Victory over Toxins
By Steven F. Ayre & George Michelsen
When Lieutenant Colonel Robert Wolfertz participated in his Marine Corps units attack on the Iraqis in Kuwait two days before the official start of the Desert Storm ground offensive, he achieved his objective of clearing the way for the 1st Marine Divisions mechanized armor assault.
He appeared to be unscathed. However, long after the shooting stopped he experienced unexplained and intermittent lower-back pain and a foot rash.
Over the following months, his list of complaints grew to include multiple muscle, joint and tendon pains, fatigue, headaches, short-term memory loss and sleeping problems. It was an extreme turn of events for someone who had been in excellent health six months earlier and who had not been hit by a single round of enemy fire.
The colonel later discovered that his symptoms could be the result of exposure to toxins during his tour in the Persian Gulf, including tablets of pyridostigmine bromide (PB) a purported antidote to chemical nerve agents an anthrax vaccine and clothes impregnated with pesticide.
He had no idea what was slowly eroding his health until, while appearing before the Presidential Advisory Committee on Gulf War Veterans Illnesses in 1996, he met a doctor who knew of an answer that other physicians hed seen did not.
A Constant Improvement
The doctor told Wolfertz about a detoxification program based on the discoveries of author and humanitarian
Over the course of 17 days, he said, I noticed a constant improvement until the 17th day, when I felt wonderful. That was 2 1/2 years ago, and I continue to feel wonderful.
A Marine Reservist who served in the Gulf War had experiences similar to Wolfertzs. He wore clothes saturated with pesticide and popped his PB tablets daily. He breathed air laden with smoke from oil wells set ablaze by the retreating Iraqis and was also exposed to lindane, a pesticide used to delouse Iraqi prisoners.
His symptoms were also similar to those of Wolfertz, although he additionally began to cough up black sputum, his speech became slurred and he suffered from dizziness and nervousness. He, too, was at a loss over what to do about his symptoms until 1996, when he discovered the same answer as Wolfertz.
Undergoing the same detox program, his symptoms improved by at least 80 to 90 percent as a result.1
Another Gulf veteran, whose problems had included such muscle weakness that he could hardly get out of bed, completed the program and wrote, I feel more energetic. I have no more body aches, joint pain or headaches. I also feel stronger now.
Seeking an Answer to Toxins
Years before these and other Gulf veterans began struggling with toxic exposure, countless other individuals faced similar situations arising from all manner of circumstances.
Millions of chemical compounds have been released into the environment since the 1960s with no real understanding of the effects created on any of the species on the planet, let alone the trillions of variations these substances form when combined. Today, some 3,000 chemicals are deliberately added to the foods we eat while 700 have been identified in the water we drink.
Of note, only a small percentage of the more than 85,000 chemicals in domestic and commercial use have been tested for toxicity to the human nervous and immune systems.
Some toxins are as ubiquitous and persistent as the agricultural and manufacturing organochlorine pollutants that concern environmentalists and ecologists today, yet have received scant attention in the fight against pollution. Consequently, when individuals sicken or die, nobody has been able to point meaningfully to a continued exposure to minuscule amounts of personal care products or the pharmacy of drugs originally prescribed to improve health.
Sources of toxins include pharmaceuticals and even ingredients in personal care products, such as sunscreens and shampoo. In addition to their introduction directly into the bodies of the individuals using them, they can find their way via treated and untreated sewage and rainwater runoff into the environment, where they are absorbed by crops, fish and animals, and thence into humans. (See Environmental Poisons.)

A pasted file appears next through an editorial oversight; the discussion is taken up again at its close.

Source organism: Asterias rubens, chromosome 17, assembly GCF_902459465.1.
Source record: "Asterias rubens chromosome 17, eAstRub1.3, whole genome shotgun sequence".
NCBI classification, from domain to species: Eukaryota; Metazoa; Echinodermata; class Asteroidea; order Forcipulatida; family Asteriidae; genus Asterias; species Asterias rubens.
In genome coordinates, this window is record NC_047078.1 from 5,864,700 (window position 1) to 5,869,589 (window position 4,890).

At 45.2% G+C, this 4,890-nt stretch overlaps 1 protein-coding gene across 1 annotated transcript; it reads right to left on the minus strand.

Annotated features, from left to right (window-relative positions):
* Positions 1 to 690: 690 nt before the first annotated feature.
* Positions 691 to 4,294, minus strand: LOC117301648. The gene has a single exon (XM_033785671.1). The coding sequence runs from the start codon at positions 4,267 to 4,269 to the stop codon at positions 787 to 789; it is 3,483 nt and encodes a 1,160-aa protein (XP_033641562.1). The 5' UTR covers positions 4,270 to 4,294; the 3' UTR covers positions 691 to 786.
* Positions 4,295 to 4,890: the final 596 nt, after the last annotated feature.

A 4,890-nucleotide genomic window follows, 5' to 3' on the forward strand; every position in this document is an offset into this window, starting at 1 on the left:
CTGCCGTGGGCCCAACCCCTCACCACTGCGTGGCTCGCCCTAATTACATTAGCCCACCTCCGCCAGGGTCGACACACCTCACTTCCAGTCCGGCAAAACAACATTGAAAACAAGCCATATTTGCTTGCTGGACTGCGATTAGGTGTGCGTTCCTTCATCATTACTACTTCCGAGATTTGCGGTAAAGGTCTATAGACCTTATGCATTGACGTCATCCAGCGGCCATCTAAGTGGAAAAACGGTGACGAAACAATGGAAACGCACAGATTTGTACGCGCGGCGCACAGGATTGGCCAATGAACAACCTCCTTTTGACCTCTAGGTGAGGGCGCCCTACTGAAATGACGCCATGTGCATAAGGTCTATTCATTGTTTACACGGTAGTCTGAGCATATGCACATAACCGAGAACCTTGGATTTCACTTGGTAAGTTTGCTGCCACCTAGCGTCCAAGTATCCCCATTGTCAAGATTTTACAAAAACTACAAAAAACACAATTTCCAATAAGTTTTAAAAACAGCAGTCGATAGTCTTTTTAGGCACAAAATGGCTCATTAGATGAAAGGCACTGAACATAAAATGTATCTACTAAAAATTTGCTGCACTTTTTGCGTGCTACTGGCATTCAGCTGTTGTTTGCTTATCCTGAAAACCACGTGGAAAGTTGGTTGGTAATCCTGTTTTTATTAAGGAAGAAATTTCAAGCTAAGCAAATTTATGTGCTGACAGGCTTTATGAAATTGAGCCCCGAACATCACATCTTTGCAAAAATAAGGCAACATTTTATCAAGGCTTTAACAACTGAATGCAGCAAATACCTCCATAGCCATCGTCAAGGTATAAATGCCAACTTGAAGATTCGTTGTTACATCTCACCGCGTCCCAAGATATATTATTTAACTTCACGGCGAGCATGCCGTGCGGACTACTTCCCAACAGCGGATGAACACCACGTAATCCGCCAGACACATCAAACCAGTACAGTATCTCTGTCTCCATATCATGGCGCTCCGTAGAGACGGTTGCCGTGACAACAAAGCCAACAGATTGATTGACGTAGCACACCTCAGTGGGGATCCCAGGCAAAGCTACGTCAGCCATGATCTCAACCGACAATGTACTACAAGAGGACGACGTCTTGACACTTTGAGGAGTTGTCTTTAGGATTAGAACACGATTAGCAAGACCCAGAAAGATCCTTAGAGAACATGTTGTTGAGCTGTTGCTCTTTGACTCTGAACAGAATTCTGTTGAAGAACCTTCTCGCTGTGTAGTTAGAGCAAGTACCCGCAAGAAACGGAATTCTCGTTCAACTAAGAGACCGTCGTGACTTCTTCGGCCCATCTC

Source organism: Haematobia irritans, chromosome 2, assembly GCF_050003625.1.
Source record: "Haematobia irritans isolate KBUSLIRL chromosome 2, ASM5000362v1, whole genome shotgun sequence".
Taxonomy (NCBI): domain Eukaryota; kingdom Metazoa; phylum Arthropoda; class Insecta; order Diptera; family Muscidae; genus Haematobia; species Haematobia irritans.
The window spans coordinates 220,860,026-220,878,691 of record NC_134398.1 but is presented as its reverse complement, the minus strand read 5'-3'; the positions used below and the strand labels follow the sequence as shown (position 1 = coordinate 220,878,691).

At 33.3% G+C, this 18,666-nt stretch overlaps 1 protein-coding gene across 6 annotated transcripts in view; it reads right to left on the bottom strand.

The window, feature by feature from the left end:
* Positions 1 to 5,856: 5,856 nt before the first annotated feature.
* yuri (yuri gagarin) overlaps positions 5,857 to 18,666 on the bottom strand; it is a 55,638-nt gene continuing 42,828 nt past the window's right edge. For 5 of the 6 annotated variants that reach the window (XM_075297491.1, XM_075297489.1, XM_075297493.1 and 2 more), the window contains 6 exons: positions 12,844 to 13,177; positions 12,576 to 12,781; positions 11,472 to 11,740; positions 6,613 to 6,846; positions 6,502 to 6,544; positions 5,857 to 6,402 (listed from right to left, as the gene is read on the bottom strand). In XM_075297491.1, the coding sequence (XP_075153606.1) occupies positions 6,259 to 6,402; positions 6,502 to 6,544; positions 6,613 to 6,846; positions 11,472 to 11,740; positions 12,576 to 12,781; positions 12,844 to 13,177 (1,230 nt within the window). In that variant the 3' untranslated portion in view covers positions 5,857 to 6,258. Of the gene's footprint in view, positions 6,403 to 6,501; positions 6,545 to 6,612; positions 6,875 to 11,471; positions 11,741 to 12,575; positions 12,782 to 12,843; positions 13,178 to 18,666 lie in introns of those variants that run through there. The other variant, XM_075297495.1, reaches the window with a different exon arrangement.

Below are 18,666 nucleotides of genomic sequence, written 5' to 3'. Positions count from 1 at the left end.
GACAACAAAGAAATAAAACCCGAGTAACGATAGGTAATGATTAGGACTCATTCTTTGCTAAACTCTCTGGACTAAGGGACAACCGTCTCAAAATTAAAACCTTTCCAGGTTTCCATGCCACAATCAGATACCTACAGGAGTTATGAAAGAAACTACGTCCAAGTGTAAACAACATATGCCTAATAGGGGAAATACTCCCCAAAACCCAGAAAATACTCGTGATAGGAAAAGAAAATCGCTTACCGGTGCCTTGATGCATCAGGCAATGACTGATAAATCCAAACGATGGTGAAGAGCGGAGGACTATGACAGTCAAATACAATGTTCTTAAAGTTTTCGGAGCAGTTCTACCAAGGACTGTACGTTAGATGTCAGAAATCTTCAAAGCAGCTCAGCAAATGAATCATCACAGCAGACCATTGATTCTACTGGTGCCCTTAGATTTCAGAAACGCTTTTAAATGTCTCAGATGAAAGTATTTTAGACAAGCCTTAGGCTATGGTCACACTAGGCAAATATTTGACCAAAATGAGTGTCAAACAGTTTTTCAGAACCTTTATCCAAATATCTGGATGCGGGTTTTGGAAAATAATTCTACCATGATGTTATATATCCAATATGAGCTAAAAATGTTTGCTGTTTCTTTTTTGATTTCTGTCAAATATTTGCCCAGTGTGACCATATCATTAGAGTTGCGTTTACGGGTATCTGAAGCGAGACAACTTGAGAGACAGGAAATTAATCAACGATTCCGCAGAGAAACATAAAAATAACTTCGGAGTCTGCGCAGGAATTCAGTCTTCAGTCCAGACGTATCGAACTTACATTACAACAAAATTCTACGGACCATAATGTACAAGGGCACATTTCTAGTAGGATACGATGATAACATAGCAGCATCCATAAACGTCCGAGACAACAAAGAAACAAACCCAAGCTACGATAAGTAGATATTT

Among the victims of toxins was a factory worker in Slovenia who fought her own battle with severe abdominal cramps, muscle aches, extreme fatigue, joint swelling and eruptions of chloracne, a form of acne resulting from exposure to toxic chemicals.
These symptoms plagued her for 16 of the 18 years she was employed at the factory, and during which she rarely wore protective gear. Tests conducted at the University Medical Center of Ljubljana showed high levels of the now-banned chemical PCB, a known carcinogen, in the womans fat tissue. PCB was also found in a bluish-green fluid oozing spontaneously from her nipples.
Heavy industrial applications may seem a far cry from the lives of most, but chemical poisoning can also strike closer to home in fact, in the home, as a 14-year-old girl in New York experienced after her house was treated improperly with the pesticide dieldrin. She began to suffer from headaches, acne and nausea. A DDT metabolite known as DDE, the form the chemical may take from metabolic action, was found in her body.
A 39-year-old athlete in Washington, formerly in excellent health, had all the symptoms of chemical poisoning: fatigue, flu-like symptoms, muscle tiredness and joint pain. Despite eating high-nutrition foods and drinking bottled water, a blood analysis showed very high levels of trichloroethylene (TCE), a carcinogen and nervous system toxin, and TCE metabolites. The toxins came from the water supply in her area, which she soaked up in the three showers she took each day. The poisons were more readily absorbed in the vapors she breathed while taking the showers.
Chemical poisons even reach into the womb. A girl in Ohio was exposed to fumes from a carpet installed in the family home while she was still in her mothers womb. The family was obliged to vacate the house after three weeks because the fumes were so strong. Samples of the carpet were sent to a laboratory, where they killed test mice within hours. By the time the girl was 6, she was chronically ill, unable to leave home or to perform the kind of rudimentary tasks one would expect of someone her age.
You Have Given Me and Our Family New Hope
Utilizing the detox program, the amount of PCBs in the fat tissue of the female factory worker from Slovenia reduced 63 percent; in her serum it fell by 49 percent. The discharge from her nipples ceased entirely. Elated with the results, she was able to return to work.
The 39-year-old female athlete was entirely free of her symptoms by the end of the program, with no detectable traces of TCE in her body.